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Can we get generalist teachers to teach music? Yes we can!

Lindsay Ibbotson, Honorary Research Fellow, Durham University

Teachers in the UK need better professional development, especially in music education where the limited opportunities for training offered by teacher training providers have raised concerns (see Hennessy, 2017; Bath et al., 2020). Enhancing the professional development of music and arts teachers is one of the main recommendations of the Durham Commission on Creativity and Education and the aim of the Arts Council’s 10-year strategy, 2020–2030.

‘Little attention is given to the professional development of in-service teachers and preparation of pre-service teachers in delivering music in schools, even though all schools are required to teach music across key stage 1 to key stage 3.’

The introduction of the national curriculum in 1988 and the English Baccalaureate, which put emphasis on the core curriculum of maths, languages and science, have resulted in the marginalisation of arts and music in schools as these subjects are not included in the performance measure (See & Kokotsaki, 2016; Welch, 2020). As a result, little attention is given to the professional development of in-service teachers and preparation of pre-service teachers in delivering music in schools, even though all schools are required to teach music across key stage 1 (age 5–7) to key stage 3 (age 11–14) (Roberts & O’Donnell, 2019). In England, generalist teachers in primary schools are often deployed to teach music but without appropriate training. It is not surprising that teachers are finding it challenging and demoralising, and the lack of confidence and perceived personal musical inadequacies have been widely documented (Digby, 2020; Kulset & Halle, 2019). There is clearly a need for the development of music skills among teachers who are charged with delivering music (APPG, 2019; Digby, 2020; Welch, 2020).

A way forward

One promising approach to training for teachers is the First Thing Music programme, a simple Kodály-inspired approach to music, supported by specialist mentors. The approach is child-centred, playful and physical, and taught in a logical, sequential manner. It requires no musical background and utilises the voice of the teachers. A new study by Ibbotson and See (2021) shows promising evidence that this approach can improve teachers’ pedagogical skills, their self-efficacy and competence, as well as children’s self-confidence and disposition for learning.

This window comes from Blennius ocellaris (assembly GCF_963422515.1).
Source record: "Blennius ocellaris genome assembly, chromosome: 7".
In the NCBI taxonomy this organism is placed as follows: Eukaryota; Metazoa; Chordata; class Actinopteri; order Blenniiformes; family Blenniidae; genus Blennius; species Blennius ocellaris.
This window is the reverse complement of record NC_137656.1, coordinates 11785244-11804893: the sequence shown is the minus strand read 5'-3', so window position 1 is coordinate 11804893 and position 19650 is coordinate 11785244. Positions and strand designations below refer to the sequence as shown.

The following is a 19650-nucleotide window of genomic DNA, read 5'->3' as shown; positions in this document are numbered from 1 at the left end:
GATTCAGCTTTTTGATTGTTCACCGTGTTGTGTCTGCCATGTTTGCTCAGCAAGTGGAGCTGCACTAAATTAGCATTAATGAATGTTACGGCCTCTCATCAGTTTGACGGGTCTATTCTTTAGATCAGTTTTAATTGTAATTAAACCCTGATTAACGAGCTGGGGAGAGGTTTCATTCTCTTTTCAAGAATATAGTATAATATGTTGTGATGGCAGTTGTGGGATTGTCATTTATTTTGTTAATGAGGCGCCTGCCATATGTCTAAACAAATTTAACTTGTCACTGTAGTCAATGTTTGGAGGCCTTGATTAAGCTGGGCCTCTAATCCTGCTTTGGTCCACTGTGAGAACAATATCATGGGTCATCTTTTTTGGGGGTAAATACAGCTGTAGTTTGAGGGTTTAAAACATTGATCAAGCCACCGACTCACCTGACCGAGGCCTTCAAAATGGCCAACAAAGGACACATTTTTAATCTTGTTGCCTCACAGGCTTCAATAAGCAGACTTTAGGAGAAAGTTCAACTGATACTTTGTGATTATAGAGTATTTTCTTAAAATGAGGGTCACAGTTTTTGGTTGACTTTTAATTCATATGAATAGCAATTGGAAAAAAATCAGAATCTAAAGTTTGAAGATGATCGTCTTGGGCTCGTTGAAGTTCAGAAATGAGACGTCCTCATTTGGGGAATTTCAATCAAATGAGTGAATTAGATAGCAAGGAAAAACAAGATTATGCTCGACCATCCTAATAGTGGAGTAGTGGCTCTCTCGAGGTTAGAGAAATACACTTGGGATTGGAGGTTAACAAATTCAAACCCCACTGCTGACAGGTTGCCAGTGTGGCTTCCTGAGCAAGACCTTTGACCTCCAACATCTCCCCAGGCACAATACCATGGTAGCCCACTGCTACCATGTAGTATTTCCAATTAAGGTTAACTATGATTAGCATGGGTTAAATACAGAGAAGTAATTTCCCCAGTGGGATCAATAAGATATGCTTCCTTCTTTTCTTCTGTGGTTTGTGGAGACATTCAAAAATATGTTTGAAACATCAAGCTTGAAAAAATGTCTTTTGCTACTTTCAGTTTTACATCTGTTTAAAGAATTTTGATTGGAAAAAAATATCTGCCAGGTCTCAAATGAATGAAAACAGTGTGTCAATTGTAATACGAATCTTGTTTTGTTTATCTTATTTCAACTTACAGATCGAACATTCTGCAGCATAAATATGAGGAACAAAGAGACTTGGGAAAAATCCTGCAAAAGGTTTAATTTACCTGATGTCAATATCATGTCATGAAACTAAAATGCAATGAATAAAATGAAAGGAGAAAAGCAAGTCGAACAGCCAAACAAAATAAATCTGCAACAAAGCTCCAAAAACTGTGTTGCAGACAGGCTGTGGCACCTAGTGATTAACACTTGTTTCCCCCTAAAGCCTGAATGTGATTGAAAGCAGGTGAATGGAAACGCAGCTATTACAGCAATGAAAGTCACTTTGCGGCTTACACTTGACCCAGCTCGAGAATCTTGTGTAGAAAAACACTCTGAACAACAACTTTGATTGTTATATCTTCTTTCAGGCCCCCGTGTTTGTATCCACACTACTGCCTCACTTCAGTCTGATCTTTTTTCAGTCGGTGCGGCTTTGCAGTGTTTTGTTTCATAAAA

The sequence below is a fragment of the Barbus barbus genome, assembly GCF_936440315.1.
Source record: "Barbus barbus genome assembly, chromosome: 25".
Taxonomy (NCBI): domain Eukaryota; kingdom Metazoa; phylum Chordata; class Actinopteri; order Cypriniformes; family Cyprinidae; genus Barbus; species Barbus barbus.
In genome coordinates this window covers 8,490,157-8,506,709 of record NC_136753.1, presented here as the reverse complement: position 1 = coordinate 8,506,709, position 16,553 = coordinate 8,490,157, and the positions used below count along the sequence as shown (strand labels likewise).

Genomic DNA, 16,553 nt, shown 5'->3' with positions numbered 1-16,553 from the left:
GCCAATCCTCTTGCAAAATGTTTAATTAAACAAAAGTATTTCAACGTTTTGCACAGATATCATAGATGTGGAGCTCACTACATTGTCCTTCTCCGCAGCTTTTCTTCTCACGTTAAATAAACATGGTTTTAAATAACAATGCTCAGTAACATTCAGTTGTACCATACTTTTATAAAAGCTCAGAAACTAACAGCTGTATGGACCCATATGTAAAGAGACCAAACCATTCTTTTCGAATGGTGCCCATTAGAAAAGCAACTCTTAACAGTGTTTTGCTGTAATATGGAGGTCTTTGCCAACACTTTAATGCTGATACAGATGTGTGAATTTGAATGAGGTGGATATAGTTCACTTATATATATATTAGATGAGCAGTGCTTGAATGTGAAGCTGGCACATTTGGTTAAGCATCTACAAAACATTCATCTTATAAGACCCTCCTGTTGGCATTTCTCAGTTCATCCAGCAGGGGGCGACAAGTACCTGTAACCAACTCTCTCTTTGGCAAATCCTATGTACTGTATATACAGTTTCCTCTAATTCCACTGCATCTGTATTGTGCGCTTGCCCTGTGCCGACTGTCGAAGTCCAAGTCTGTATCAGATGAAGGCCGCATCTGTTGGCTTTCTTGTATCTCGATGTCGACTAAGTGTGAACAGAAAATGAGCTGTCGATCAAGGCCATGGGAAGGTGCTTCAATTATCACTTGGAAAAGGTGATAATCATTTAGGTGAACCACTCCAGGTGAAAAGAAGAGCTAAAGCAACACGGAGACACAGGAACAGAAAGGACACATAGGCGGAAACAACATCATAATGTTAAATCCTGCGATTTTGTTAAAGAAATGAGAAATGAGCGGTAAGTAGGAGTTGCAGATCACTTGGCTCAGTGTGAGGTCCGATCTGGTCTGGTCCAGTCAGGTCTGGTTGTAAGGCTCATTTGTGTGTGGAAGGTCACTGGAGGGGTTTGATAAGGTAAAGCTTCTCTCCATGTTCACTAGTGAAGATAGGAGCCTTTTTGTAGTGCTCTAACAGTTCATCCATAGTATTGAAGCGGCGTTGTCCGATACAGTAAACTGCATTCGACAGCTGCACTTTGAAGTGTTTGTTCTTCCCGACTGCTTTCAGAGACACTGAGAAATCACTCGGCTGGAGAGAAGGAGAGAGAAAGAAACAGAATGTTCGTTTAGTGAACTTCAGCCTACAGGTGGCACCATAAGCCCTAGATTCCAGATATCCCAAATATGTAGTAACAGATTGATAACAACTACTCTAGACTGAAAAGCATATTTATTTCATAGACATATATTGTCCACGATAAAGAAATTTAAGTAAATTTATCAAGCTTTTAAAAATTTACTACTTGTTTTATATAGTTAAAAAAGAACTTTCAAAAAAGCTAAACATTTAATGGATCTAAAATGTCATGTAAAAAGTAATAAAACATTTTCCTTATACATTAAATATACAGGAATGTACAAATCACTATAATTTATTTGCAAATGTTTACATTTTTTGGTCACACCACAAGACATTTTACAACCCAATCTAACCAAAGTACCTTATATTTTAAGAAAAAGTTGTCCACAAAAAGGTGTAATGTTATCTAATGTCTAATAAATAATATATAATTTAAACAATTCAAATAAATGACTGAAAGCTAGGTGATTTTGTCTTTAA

The study involved 54 teachers and 1,492 pupils, aged 5–6. The process evaluation showed improvements in teachers’ knowledge and understanding in delivering music lessons. Teachers had developed confidence and self-efficacy through singing and movement. They also reported development in their musicality. Results of the impact evaluation showed a small positive impact on children’s reading (Bohling et al., 2021). Where teachers attended at least four training sessions and delivered more than 80 per cent of the music sessions, the effect was twice as large, pointing to the benefit of the Kodály-inspired approach to teacher training. The pedagogical concepts of this approach are also applicable across the curriculum.

Conclusion

This inexpensive and simple approach may be a way of addressing the lack of skills among generalist teachers of music. But more importantly, this approach to music training is also enjoyable and fun. As one teacher reported:

‘This is, without a doubt, my favourite part of the day. And what’s even better is that it’s the children’s favourite part too. It’s so nice to see the children learn through play, as they should.’


References

All Party Parliamentary Group for Music Education [APPG]. (2019). Music education: State of the nation. https://www.ism.org/images/images/FINAL-State-of-the-Nation-Music-Education-for-email-or-web-2.pdf 

Bath, N., Daubney, A., Mackrill, D., & Spruce, G. (2020). The declining place of music education in schools in England. Children & Society, 34(5), 443–457. https://doi.org/10.1111/chso.12386

Bohling, K., Barnard, M., Crouch, L., Whitefield, A., Murphy, B., Gunzinger, F., Anders, J., Shure, N., & Wyse, D. (2021). First thing music: Evaluation report. Education Endowment Foundation. https://d2tic4wvo1iusb.cloudfront.net/documents/projects/First_Thing_Music_Evaluation_Report_Final.pdf 

Digby, J. (2020). Teacher confidence to facilitate children’s musical learning and development in the reception year at school [Doctoral thesis, University College London]. https://discovery.ucl.ac.uk/id/eprint/10094025/

Hennessy, S. (2017). Approaches to increasing the competence and confidence of student teachers to teach music in primary schools. Education 3-13, 45(6), 689–700. https://doi.org/10.1080/03004279.2017.1347130

Ibbotson, L., & See, B. H. (2021). Delivering music education training for non-specialist teachers through effective partnership: A Kodály-inspired intervention to improve young children’s development outcomes. Education Sciences, 11(8), 433. https://doi.org/10.3390/educsci11080433

Kulset, N. B., & Halle, K. (2020) Togetherness!: adult companionship – the key to music making in kindergarten. Music Education Research, 22(3), 304–314. https://doi.org/10.1080/14613808.2020.1765155

Roberts, N., & O’Donnell, M. (2019). Music education in England. House of Commons Library. https://commonslibrary.parliament.uk/research-briefings/cdp-2019-0189/ 

See, B. H., & Kokotsaki, D. (2016). Impact of arts education on children’s learning and wider outcomes. Review of Education, 4(3), 234–262. https://doi.org/10.1002/rev3.3074

Welch, G. F. (2020). The challenge of ensuring effective early years music education by non-specialists. Early Child Development and Care, 191(12), 1–13. https://doi.org/10.1080/03004430.2020.1792895